By Yamini Rana
Twenty months ago, I was diagnosed with clinical depression.
It was the beginning of June 2018. I was on a family road trip. At that time, it had been five months since I had moved away from home, to a well-known center for those preparing for prestigious high-end government exams…
This was India—a tremendously overpopulated country where there exists cut-throat academic competition with approximately 5 million people attempting to take government exams. I was twenty-two years old at the time, doing my postgraduate teaching…and I was a part of this rat-race. At my new place, there were hundreds of people—mainly unemployed, 20 to 35 years of age, from low socioeconomic backgrounds—all away from their families and hometowns. Together, we were all burning the candle at not two…but at ten ends. The atmosphere of that place was tense…to say the least. And there were similar such ‘hubs’ all over the country.
Below is a photo depicting a typical crowd at a coaching class. To give you an idea of the enormity: these classes usually take place ten at a time, with 4 two-hour daily sessions, with approximately fifty institutions at one hub, up to four such hubs in one city…in a country that had twenty-eight states.
Everything…All At Once
Initially, all this was tremendously motivating—the fact that so many people were pressing forward in such adverse conditions—that it made me want to work harder so I could succeed and move back home. But after a few months, it all started to overwhelm. No family. No friends. Just my academic peers…and tons of pressure on all of us.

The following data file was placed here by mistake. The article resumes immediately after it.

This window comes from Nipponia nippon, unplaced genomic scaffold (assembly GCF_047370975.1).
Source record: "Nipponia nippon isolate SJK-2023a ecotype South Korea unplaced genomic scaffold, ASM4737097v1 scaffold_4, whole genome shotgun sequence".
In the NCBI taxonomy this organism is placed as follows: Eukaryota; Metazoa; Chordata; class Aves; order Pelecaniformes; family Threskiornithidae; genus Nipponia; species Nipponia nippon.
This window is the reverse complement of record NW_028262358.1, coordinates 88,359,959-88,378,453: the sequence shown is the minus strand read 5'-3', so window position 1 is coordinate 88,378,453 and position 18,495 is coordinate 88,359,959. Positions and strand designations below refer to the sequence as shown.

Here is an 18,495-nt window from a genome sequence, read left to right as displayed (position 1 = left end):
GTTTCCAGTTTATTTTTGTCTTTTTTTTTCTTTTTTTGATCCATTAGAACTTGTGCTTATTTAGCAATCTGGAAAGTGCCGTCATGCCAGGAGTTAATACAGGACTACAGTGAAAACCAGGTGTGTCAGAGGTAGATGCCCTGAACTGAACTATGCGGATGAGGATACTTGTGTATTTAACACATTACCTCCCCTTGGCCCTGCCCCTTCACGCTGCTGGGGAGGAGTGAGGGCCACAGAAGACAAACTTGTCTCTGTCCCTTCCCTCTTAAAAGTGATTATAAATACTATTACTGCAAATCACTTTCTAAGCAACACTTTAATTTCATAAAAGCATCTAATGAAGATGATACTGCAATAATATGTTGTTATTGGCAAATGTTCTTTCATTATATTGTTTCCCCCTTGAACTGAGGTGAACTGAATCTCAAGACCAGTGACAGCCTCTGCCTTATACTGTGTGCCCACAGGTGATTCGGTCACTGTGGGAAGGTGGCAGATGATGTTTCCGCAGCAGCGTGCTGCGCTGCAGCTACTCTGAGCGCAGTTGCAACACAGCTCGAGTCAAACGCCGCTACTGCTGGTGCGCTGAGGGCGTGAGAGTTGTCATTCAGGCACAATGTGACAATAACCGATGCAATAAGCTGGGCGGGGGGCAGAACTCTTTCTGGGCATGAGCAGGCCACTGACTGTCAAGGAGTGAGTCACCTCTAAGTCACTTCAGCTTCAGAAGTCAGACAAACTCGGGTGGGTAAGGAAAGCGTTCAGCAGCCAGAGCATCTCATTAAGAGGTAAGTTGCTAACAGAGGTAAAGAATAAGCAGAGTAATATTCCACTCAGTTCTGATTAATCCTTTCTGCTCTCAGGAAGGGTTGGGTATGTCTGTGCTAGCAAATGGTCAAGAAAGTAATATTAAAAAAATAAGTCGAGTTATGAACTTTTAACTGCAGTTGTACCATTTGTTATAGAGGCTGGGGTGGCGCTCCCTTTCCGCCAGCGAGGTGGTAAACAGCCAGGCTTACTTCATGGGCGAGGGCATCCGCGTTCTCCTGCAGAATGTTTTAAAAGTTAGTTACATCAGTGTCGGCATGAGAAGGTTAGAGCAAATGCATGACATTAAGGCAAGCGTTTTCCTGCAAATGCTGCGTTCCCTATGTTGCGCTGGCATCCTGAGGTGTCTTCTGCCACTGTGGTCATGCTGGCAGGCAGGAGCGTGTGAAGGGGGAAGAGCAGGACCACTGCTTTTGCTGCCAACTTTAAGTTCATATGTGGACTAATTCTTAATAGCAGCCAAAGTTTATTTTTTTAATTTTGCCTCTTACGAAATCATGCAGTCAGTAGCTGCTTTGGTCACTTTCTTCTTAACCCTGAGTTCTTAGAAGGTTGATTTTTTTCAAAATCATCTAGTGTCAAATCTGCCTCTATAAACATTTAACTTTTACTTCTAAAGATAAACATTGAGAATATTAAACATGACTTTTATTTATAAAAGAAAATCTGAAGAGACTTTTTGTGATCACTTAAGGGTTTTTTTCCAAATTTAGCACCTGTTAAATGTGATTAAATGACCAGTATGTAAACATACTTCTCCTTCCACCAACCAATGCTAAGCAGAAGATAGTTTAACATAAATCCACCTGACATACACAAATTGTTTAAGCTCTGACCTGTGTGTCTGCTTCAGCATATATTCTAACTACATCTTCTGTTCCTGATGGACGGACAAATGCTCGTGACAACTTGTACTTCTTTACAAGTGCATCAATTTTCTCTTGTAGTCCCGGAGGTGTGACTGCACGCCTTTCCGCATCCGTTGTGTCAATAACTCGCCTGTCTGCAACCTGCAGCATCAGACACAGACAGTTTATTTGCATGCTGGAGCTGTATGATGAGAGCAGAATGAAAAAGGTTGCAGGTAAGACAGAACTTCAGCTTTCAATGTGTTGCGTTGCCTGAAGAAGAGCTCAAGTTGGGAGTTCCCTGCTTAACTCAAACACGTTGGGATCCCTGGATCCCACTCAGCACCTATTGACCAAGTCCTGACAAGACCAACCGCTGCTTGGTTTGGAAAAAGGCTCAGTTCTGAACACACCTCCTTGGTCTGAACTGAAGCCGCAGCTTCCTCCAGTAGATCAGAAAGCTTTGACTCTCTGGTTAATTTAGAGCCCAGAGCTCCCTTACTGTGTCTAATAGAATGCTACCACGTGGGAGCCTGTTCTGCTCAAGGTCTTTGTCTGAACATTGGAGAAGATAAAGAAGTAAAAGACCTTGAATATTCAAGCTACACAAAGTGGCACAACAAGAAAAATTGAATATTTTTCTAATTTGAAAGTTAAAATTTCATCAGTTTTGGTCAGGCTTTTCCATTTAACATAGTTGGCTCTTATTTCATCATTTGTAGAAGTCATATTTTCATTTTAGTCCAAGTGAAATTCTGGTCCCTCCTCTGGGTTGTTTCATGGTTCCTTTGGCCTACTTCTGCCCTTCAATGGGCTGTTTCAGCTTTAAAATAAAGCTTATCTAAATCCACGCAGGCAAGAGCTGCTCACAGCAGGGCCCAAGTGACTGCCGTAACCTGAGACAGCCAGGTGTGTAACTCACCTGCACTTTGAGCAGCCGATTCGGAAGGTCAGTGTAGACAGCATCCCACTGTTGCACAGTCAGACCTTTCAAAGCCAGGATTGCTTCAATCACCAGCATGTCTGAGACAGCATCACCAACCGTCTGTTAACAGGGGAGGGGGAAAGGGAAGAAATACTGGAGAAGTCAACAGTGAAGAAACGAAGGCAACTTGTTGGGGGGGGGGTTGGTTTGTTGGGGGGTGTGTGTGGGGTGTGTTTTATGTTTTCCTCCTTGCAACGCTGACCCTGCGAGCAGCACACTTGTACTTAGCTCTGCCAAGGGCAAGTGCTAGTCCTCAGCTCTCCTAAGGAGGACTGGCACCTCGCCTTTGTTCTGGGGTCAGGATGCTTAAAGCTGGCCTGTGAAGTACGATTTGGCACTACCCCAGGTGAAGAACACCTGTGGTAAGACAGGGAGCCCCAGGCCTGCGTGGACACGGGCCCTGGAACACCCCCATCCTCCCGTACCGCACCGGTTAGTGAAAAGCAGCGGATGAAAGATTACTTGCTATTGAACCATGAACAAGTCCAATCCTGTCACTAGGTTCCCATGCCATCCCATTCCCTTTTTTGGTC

Not only that, but at that time, it had only been six months since I ended a relationship of four years. It was a messy breakup to say the least, and it took a lot out of me to let go of him. And it was extremely difficult, but I had to bear it alone…because I couldn’t tell anyone about my relationship.
See, here in India, middle class families—in general—are not open to their children having romantic relationships. At one extreme, there are those who would go to point of carrying out ‘honor killings’ of couples who dare go against their families’ wishes (mine is not one of those). In 2018, the Indian Supreme Court finally took action on this issue with a landmark ruling against such violence; in reality, it is still occurring, but just hidden from the law. Of course, this is just a very small, extreme aspect of Indian culture that does not represent my country as a whole, and some families even allow such relationships. My family sort of was in the middle; while they would never hurt me, it was very clear that having a boyfriend or being in love was out of the question. Because of this, both my relationship and my subsequent breakup was in secret. This was actually the main reason that I moved away—I needed some time and space.